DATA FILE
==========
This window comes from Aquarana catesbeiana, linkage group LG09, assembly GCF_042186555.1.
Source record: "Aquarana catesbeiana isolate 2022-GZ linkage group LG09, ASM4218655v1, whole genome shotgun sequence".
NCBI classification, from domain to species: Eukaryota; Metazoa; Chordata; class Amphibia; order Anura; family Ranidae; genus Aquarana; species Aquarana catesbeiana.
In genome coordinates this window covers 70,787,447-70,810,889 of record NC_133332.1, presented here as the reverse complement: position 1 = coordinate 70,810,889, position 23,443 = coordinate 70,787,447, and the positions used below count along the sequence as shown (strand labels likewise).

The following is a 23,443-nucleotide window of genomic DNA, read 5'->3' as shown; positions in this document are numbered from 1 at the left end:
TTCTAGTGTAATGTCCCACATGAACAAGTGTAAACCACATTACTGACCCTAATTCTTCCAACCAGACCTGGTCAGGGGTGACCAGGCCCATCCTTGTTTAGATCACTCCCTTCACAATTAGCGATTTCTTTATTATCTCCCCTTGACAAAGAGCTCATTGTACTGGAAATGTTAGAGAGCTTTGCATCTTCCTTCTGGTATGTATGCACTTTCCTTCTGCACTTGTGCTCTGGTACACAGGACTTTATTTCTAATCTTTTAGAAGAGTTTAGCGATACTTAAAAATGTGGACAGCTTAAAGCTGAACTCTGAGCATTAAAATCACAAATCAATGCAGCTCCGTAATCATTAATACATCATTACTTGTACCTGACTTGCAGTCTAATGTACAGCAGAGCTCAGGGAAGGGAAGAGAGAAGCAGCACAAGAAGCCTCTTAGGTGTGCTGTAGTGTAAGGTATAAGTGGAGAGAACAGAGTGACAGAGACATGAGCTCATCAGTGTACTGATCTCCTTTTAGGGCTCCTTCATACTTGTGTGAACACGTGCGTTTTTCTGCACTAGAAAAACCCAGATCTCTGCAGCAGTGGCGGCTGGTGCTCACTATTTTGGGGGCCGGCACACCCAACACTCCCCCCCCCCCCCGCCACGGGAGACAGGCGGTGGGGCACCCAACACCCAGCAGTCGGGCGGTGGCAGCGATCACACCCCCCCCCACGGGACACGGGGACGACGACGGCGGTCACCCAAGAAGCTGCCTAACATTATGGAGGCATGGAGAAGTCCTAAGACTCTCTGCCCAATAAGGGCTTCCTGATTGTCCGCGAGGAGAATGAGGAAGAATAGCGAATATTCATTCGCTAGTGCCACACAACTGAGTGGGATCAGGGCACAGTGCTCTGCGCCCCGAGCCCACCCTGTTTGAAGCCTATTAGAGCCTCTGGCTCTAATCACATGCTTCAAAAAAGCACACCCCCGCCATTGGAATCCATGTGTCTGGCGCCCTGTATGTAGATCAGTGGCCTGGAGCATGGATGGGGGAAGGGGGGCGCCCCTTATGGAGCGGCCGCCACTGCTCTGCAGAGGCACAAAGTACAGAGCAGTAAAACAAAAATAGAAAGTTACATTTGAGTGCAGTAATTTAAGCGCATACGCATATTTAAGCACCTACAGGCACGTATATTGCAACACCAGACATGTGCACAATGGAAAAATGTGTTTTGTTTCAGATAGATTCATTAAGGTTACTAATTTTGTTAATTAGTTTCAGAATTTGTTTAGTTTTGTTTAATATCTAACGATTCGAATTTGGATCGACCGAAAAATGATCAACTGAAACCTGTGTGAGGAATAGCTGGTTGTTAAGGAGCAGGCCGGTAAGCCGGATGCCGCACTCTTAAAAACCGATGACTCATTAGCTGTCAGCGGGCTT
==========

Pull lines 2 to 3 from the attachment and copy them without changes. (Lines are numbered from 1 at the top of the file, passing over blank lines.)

Source record: "Aquarana catesbeiana isolate 2022-GZ linkage group LG09, ASM4218655v1, whole genome shotgun sequence".
NCBI classification, from domain to species: Eukaryota; Metazoa; Chordata; class Amphibia; order Anura; family Ranidae; genus Aquarana; species Aquarana catesbeiana.